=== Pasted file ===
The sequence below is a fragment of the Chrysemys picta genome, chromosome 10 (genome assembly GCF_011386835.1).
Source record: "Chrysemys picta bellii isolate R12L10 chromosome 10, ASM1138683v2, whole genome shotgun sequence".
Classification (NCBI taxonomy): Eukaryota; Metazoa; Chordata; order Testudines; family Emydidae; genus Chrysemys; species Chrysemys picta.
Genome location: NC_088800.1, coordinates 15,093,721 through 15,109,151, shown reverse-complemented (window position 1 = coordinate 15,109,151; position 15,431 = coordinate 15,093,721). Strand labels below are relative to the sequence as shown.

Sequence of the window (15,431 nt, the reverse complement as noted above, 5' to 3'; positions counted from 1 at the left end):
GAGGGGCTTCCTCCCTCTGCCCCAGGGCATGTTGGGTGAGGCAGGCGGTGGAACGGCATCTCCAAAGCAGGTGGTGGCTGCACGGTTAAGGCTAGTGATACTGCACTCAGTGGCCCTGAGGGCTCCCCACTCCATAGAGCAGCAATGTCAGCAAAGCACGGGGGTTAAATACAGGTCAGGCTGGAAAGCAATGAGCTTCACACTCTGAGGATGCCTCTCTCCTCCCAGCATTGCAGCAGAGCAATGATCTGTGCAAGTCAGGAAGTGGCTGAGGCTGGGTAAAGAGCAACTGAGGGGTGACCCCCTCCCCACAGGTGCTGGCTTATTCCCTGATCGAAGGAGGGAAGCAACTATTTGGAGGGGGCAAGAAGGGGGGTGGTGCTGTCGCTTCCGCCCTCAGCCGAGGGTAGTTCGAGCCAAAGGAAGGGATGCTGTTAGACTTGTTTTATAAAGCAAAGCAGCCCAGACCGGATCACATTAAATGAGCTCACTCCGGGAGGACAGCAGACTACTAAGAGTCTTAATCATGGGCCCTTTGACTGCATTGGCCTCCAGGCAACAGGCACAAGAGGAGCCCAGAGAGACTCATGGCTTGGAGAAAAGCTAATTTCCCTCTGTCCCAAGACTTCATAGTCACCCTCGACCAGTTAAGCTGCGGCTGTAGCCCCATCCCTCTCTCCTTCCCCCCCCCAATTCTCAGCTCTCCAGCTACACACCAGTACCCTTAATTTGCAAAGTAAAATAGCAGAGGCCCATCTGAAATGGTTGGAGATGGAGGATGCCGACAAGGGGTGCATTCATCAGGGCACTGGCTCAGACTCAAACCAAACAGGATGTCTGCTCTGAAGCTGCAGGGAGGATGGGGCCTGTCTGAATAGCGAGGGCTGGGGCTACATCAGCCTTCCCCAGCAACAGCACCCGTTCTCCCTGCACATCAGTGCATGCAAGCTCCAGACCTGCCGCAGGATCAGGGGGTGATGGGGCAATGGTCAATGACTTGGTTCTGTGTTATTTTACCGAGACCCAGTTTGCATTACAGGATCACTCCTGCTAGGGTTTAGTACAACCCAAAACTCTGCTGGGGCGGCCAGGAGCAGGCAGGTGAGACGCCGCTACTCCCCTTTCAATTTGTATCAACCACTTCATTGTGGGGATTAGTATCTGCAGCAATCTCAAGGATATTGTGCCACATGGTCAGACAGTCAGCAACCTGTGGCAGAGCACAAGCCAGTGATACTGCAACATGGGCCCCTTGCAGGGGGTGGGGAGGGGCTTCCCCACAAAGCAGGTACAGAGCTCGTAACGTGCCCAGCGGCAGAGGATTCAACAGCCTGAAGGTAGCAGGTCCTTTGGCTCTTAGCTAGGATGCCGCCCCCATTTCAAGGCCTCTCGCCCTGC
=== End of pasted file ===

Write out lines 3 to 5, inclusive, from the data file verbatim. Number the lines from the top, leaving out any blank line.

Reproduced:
Classification (NCBI taxonomy): Eukaryota; Metazoa; Chordata; order Testudines; family Emydidae; genus Chrysemys; species Chrysemys picta.
Genome location: NC_088800.1, coordinates 15,093,721 through 15,109,151, shown reverse-complemented (window position 1 = coordinate 15,109,151; position 15,431 = coordinate 15,093,721). Strand labels below are relative to the sequence as shown.

Sequence of the window (15,431 nt, the reverse complement as noted above, 5' to 3'; positions counted from 1 at the left end):